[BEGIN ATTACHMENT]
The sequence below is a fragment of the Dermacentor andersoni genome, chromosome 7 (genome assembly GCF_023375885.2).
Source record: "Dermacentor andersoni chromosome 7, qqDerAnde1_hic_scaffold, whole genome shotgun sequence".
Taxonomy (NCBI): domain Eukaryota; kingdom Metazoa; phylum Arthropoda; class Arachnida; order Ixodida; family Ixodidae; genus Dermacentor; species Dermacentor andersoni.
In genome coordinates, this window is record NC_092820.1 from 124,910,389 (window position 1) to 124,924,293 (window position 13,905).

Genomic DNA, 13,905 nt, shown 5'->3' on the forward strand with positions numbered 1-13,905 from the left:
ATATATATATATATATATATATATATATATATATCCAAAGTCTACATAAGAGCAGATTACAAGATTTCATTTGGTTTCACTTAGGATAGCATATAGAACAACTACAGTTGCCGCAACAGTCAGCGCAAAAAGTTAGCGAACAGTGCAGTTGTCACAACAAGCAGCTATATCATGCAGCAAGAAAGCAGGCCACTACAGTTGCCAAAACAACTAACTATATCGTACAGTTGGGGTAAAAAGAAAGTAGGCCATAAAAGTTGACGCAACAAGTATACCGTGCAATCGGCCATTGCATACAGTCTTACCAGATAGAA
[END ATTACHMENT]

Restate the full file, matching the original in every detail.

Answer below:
The sequence below is a fragment of the Dermacentor andersoni genome, chromosome 7 (genome assembly GCF_023375885.2).
Source record: "Dermacentor andersoni chromosome 7, qqDerAnde1_hic_scaffold, whole genome shotgun sequence".
Taxonomy (NCBI): domain Eukaryota; kingdom Metazoa; phylum Arthropoda; class Arachnida; order Ixodida; family Ixodidae; genus Dermacentor; species Dermacentor andersoni.
In genome coordinates, this window is record NC_092820.1 from 124,910,389 (window position 1) to 124,924,293 (window position 13,905).

Genomic DNA, 13,905 nt, shown 5'->3' on the forward strand with positions numbered 1-13,905 from the left:
ATATATATATATATATATATATATATATATATATCCAAAGTCTACATAAGAGCAGATTACAAGATTTCATTTGGTTTCACTTAGGATAGCATATAGAACAACTACAGTTGCCGCAACAGTCAGCGCAAAAAGTTAGCGAACAGTGCAGTTGTCACAACAAGCAGCTATATCATGCAGCAAGAAAGCAGGCCACTACAGTTGCCAAAACAACTAACTATATCGTACAGTTGGGGTAAAAAGAAAGTAGGCCATAAAAGTTGACGCAACAAGTATACCGTGCAATCGGCCATTGCATACAGTCTTACCAGATAGAA